If you spend a lot of time working at your computer, you may find that messaging is a powerful and effective tool for communicating with colleagues, clients, family, and friends. Messaging is much more immediate than email, yet much less intrusive and demanding than the telephone. I use messaging on a daily basis to keep in touch with friends and colleagues all over the country.
Although messaging is free, it costs the providers big money to develop and run. Why do they pay to make this a free service? Well, if you haven't noticed yet, these services are tied into their manufacturers' other ventures. For example, AOL Instant Messenger (IM) displays an unobtrusive but constant parade of advertisements for AOL and other products, and occasionally a video ad with loud audio accompaniment. (I immediately shut it down when it pulls this on methis is totally inappropriate behavior for a program used in the workplace.) Microsoft's Messenger forces you to sign up for Passport and not so subtly steers you toward using Hotmail, MSN, and other Microsoft services, where you'll again be barraged with advertising that Microsoft collects on.
There's absolutely nothing wrong with this, in itself. The problem is that the messaging companies want you all to themselves, and have steadfastly refused to let their systems interoperate. Microsoft did make headlines by trying to make Messenger work with AOL's IM for a while (perhaps to lure away its users?). AOL modified their software to block Messenger users, and Microsoft fixed that until AOL changed their software yet again; lawsuits followed and it all got very ugly. The bottom line is that AOL Instant Messenger, Windows Messenger, and ICQ don't work together, so their users are in separate, non-communicating camps.
If you find that you have friends and coworkers scattered across all of the major systems, you can either get a third-party program that can connect to all of the systems at once, or load all of the separate programs at the same time.
Multiple-system programs make life simpler, since they merge all of your contacts into one list, and let you use a single user interface for all chatting and file transfers. You also save time when you log on, as you don't have to wait for several programs to start up (AOL Instant Messenger, in particular, has a really ugly startup time; it freezes my desktop for about 15 seconds every time I log on.) The downside is that the message service providers may eventually decide that these third-party programs are cutting into their cross-selling profits, and may take steps to prevent them from connecting.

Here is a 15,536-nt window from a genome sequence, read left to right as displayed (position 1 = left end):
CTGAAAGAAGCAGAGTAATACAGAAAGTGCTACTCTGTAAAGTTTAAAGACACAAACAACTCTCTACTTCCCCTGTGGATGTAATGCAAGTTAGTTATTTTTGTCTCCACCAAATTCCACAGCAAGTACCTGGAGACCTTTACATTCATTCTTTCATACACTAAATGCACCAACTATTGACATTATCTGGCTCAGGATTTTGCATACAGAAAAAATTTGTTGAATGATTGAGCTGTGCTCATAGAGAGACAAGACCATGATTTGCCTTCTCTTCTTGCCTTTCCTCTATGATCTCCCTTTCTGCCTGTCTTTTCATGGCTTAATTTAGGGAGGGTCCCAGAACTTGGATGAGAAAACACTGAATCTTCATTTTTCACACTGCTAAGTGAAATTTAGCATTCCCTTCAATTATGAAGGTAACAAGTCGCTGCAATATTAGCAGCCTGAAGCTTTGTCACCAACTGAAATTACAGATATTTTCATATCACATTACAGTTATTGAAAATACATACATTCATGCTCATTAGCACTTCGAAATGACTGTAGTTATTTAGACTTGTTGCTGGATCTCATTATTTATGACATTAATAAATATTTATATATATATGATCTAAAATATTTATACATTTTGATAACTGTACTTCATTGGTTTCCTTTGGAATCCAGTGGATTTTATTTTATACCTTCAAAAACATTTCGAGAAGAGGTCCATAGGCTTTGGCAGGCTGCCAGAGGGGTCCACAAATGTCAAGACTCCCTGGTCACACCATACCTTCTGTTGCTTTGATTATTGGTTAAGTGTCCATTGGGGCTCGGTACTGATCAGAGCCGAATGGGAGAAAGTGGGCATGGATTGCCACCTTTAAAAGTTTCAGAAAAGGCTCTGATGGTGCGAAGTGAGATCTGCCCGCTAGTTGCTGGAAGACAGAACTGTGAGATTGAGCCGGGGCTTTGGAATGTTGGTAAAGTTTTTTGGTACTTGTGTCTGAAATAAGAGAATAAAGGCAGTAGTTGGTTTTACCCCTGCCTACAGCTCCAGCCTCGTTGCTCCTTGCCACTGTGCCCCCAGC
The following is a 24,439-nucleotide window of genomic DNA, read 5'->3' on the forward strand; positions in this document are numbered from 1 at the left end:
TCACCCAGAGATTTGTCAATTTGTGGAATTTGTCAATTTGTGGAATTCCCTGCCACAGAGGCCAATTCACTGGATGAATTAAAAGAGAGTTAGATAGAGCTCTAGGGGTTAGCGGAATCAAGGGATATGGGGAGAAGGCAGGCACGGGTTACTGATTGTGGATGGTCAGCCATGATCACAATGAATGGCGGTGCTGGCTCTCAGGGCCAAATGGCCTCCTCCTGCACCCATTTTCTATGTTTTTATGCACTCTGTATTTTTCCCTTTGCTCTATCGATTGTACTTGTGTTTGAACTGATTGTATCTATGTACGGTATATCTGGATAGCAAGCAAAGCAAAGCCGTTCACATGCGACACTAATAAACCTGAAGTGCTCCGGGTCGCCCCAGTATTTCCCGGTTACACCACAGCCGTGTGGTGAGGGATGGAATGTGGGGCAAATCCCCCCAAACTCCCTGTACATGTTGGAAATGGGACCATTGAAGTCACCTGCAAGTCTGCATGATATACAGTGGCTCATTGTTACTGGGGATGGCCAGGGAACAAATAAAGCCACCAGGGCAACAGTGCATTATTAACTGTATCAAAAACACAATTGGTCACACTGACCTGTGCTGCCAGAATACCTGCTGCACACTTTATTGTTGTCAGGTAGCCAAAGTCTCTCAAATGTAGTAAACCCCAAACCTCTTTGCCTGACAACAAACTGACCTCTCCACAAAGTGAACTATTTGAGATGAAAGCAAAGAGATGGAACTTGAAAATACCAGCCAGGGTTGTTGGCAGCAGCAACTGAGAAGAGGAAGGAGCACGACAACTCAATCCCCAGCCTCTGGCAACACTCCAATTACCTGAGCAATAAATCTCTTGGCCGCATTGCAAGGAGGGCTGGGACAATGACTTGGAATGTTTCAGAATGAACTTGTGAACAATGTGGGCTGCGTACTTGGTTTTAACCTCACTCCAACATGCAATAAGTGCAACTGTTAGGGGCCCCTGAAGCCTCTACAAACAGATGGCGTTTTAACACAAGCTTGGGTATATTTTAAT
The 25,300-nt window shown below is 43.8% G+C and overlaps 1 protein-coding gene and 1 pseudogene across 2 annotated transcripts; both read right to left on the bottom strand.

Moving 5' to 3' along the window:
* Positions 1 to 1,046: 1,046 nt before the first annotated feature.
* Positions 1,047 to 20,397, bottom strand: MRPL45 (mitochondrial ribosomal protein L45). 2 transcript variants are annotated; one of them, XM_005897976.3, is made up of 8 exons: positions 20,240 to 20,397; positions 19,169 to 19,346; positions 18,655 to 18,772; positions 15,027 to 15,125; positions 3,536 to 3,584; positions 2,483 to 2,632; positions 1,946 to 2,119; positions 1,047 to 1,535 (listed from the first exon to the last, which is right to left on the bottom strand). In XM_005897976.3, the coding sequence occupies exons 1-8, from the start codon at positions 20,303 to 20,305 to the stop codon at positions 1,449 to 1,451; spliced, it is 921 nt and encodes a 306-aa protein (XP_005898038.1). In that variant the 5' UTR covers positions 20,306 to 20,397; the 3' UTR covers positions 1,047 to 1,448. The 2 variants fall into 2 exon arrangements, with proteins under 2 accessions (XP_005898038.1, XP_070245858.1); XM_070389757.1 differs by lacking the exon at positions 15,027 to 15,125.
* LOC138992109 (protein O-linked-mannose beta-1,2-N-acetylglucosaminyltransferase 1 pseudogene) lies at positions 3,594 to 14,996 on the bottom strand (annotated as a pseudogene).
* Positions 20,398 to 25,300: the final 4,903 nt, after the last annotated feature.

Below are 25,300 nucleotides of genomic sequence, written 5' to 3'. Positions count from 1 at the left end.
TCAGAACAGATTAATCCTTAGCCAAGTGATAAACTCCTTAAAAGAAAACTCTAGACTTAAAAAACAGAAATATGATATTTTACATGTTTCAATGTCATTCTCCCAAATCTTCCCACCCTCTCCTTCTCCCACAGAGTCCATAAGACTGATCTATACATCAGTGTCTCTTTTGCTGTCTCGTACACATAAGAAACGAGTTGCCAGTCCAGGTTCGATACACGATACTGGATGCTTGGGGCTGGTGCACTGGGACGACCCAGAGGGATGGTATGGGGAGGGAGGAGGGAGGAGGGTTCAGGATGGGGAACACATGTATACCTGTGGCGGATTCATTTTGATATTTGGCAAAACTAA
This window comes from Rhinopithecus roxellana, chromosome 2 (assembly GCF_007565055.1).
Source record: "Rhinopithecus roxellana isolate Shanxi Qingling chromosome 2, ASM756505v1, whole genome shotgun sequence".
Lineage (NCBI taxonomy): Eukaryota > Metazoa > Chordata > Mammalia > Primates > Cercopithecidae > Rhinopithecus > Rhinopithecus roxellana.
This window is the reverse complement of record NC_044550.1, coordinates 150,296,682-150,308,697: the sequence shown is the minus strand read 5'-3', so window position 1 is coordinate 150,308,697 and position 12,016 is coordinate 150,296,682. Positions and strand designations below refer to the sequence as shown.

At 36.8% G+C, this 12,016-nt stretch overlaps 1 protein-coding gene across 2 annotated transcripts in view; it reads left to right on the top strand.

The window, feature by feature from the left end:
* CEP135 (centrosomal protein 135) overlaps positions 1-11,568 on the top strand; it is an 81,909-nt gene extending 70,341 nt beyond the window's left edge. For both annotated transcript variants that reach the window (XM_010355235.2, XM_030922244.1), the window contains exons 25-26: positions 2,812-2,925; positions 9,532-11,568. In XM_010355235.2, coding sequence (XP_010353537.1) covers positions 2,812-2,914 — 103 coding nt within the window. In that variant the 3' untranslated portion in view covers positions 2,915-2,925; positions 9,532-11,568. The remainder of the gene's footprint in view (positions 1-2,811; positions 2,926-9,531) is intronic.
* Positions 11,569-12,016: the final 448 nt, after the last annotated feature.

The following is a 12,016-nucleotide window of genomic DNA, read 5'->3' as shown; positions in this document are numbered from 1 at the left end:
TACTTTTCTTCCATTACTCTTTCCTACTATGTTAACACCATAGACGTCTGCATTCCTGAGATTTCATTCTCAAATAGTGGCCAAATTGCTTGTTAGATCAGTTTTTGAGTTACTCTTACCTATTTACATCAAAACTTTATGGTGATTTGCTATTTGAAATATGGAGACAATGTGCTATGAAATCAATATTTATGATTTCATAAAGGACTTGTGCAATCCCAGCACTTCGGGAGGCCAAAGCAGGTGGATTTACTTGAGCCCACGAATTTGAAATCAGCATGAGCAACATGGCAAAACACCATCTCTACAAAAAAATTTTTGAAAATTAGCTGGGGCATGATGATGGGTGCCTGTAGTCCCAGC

Some multiple-service programs that you might want to check out are listed here:
Always be suspicious of free software; it might come with unsavory "adware" that pops ads up onto your screen, or worse, "spyware" that monitors your online activity and sends the information to marketing companies.
Personally, as most of the people I contact are on one IM system, and I only occasionally need to use the others, I've found it best to use the various providers' own chat programs. If you want to use separate chat clients, here are some tips to help you get set up:
Regardless of which IM client(s) you use, remember to take steps to protect your privacy. Think twice about listing your email address, telephone number, or full name in any of these service's directories. I prefer to contact others directly and give them my chat identification info, rather than making it public.
You can also configure these programs to prevent unknown people from contacting you without your permission. It's your computer, your time, and your connection, so you should be in control of who uses it.
Finally, when you register for one of these services, be sure to opt-out of any marketing email lists that the provider wants to sign you up for.